That helicopter you heard last night over northeast Dallas, Lake Highlands and Vickery Meadow neighborhoods will be returning on a regular basis — that intel comes straight from Lake Highlands Area Improvement Association president Murray Morgan, who spoke publicly yesterday about crime in our neighborhood. He’s been speaking (both verbally and via social media and email) for years about the topic — see our recent Q&A with Murray Morgan (and photo of him snapped at the same location at which he stood for the TV cameras yesterday).
“[The helicopter] will last until crime comes down and stays down,” he says. “And not the two-week crackdown we see each summer.” (He’s referring to a 14-day warrant roundup-slash-drug- and prostitution-bust blitz that happens annually following the designation of Dallas prolific-crime hotspots. Police have told us they can make 200 some arrests during these efforts, but most are back on the streets before the paperwork is complete, and officers tell us it can take more time to see any real impact.)
Police confirm by way of a press conference announcing the formation of the new 170-officer Violent Crime Task Force “to reduce the increase in violent crimes.”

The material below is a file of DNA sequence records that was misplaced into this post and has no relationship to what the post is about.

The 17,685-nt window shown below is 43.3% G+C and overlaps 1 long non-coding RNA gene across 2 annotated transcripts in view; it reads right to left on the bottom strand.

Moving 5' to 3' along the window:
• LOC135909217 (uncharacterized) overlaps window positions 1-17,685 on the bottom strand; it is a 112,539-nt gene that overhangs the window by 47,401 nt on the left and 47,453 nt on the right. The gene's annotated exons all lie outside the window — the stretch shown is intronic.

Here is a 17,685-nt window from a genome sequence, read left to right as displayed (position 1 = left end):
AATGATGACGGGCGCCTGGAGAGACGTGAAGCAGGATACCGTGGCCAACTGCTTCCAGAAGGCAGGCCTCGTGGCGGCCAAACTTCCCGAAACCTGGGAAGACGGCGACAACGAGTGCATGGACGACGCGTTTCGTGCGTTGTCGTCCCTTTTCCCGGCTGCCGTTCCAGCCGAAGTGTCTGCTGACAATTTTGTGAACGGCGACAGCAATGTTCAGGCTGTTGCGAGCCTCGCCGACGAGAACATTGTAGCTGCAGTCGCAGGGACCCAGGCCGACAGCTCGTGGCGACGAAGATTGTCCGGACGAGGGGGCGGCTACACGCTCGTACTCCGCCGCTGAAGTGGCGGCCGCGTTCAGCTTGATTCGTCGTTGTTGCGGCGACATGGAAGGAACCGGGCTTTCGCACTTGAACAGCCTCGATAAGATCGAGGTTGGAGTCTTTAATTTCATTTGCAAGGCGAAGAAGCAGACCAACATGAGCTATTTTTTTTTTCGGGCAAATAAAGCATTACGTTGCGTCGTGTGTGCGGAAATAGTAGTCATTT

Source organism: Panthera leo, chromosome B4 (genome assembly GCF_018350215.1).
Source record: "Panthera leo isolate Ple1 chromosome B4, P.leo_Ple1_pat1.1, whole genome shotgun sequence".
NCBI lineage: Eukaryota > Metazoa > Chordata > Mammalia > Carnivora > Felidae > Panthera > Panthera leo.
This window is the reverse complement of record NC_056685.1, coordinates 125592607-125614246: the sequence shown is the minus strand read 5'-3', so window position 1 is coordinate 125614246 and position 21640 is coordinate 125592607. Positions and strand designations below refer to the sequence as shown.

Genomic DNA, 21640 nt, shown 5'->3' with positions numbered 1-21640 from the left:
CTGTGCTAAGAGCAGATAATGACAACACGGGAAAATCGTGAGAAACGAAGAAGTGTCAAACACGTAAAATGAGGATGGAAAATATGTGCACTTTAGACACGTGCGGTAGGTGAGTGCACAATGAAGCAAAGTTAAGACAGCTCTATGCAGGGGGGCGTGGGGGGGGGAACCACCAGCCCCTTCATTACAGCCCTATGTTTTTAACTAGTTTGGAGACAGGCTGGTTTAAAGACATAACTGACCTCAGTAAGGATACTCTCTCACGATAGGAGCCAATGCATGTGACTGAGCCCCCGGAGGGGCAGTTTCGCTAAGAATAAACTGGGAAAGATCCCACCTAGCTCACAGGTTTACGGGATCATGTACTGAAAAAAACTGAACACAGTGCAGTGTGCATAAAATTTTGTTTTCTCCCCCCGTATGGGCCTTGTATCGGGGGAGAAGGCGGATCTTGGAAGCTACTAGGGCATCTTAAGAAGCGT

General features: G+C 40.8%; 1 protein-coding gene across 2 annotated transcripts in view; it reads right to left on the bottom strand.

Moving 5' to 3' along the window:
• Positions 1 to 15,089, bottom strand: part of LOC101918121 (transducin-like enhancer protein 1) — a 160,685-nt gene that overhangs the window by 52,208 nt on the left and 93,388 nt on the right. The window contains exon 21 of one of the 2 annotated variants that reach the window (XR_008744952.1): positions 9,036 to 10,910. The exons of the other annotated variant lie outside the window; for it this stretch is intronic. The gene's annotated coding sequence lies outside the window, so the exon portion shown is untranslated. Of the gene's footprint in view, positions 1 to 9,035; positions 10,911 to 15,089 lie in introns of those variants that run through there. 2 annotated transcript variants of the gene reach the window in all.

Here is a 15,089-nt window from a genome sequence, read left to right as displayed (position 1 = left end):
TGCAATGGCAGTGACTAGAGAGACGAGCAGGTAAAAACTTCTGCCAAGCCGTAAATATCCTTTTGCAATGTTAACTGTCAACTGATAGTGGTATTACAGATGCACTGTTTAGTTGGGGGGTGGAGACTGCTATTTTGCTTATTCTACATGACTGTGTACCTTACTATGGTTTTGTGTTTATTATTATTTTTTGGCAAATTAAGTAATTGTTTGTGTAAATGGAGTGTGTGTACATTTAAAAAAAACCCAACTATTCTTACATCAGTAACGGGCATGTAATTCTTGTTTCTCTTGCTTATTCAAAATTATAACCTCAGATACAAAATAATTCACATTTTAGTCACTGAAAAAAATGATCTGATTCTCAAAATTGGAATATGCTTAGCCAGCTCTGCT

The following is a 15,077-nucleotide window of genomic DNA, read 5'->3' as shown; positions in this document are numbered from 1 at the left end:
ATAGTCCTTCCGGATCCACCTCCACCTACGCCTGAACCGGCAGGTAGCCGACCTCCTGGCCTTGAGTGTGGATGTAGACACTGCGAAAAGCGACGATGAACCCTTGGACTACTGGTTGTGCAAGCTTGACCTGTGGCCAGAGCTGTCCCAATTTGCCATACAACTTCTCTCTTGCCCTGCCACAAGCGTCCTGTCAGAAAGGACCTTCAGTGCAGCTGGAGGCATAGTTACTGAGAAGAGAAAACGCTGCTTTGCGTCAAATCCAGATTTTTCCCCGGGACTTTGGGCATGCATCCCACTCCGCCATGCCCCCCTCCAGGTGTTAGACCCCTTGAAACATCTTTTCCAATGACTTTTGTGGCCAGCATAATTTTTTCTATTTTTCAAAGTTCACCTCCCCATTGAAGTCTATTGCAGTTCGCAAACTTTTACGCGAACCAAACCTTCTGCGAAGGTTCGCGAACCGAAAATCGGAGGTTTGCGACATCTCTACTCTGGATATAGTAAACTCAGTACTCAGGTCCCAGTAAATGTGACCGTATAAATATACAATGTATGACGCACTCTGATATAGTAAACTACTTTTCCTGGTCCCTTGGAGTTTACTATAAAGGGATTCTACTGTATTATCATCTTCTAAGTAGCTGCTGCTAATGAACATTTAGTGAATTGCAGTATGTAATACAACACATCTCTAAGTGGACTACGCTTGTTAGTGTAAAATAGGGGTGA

Through crime analysis, police say they have pinpointed five high-crime focus areas — two are in/near Lake Highlands. That is, Forest-Audelia at the northern tip of Lake Highlands and Vickery Meadow, our neighbors to the immediate southwest. (Other focuses are Ross Bennet, Hampton Ledbetter and Hatcher Scyene.)
Deputy Chief Paul Stokes serves as the commander of the new task force, formed in response to the recent increase in violent crime in Dallas following 13 years of decreasing violent crime, Stokes says.
“We believe deploying in these areas will have the greatest impact throughout the city,” Stokes says. “We will will monitor the crime, and we are very fluid if the needs change.” This is a call to action for citizens to be extra vigilant, he says.
Morgan and District 10 councilman Adam McGough spoke to the media following the official DPD press conference.
“We have been doing that for years,” Murray says of the call for vigilance, citing the behavior of his closest neighbors (Woodbridge, where he lives, for example).
“We are very vigilant because of this area. After we report [gunshots, suspicious activity, etc.] to the police, we post it on Facebook and Nextdoor, using social media to alert each other to the suspicious activity. The task force is not only for the neighborhood, but for the many many good people who live in these apartments here. I cannot imagine being with your children and hearing those gunshots [the ones we hear almost nightly in the not-so-far distance] right outside my door.”
In a story posted by the Dallas Morning News, Morgan promises to “hold them to it.”
Sidenote: Morgan and the Dallas Police Department have been using social media as a crime fighting tool for years now; they talked to us about it way back in 2011 for our feature story, “Facebook as the new front porch.”